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When a taxpayer recovers or collects an item that was deducted
in an earlier year, he is ordinarily taxed on the amount
received unless the prior deduction was of no "tax benefit" because
it did not reduce his tax liability.' Because each year's income
tax return must be based on the facts as known during that
year, the deduction in complete good faith of amounts that are
recovered in later years is a familiar phenomenon. Creditors, for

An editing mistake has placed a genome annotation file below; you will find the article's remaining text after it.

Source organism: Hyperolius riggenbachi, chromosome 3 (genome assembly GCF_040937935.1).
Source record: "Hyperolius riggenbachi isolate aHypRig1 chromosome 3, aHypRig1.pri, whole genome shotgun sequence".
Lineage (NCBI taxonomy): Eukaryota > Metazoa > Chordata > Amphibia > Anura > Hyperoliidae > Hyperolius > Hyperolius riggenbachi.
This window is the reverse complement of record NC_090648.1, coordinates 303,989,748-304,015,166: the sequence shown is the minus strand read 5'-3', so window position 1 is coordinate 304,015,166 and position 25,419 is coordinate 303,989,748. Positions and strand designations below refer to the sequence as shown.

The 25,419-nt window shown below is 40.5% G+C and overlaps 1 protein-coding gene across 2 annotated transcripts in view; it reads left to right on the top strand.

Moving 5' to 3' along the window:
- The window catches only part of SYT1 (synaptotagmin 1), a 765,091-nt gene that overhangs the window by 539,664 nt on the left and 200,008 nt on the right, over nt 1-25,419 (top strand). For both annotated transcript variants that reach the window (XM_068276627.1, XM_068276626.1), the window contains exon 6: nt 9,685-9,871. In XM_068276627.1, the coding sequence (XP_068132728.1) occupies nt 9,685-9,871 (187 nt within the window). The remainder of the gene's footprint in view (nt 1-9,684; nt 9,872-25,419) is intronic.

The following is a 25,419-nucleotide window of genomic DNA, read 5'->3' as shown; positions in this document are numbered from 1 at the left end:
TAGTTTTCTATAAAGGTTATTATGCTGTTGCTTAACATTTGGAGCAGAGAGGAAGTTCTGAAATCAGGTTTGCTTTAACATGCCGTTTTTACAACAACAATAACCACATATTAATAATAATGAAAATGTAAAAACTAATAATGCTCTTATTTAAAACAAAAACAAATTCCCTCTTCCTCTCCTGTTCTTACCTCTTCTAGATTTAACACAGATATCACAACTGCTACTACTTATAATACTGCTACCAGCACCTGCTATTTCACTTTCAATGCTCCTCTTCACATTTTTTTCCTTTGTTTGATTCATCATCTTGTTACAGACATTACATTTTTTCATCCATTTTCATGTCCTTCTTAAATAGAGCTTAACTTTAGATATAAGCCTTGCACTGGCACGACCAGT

example, often deduct claims against debtors when they appear to
be worthless but subsequently collect part or all of the debt when
the debtor's financial circumstances unexpectedly improve. Another
example is a claim against the taxpayer, such as a local
property tax or an employee's salary, which is deducted when paid
but recovered in part when subsequent events establish that the
taxpayer paid more than he actually owed.

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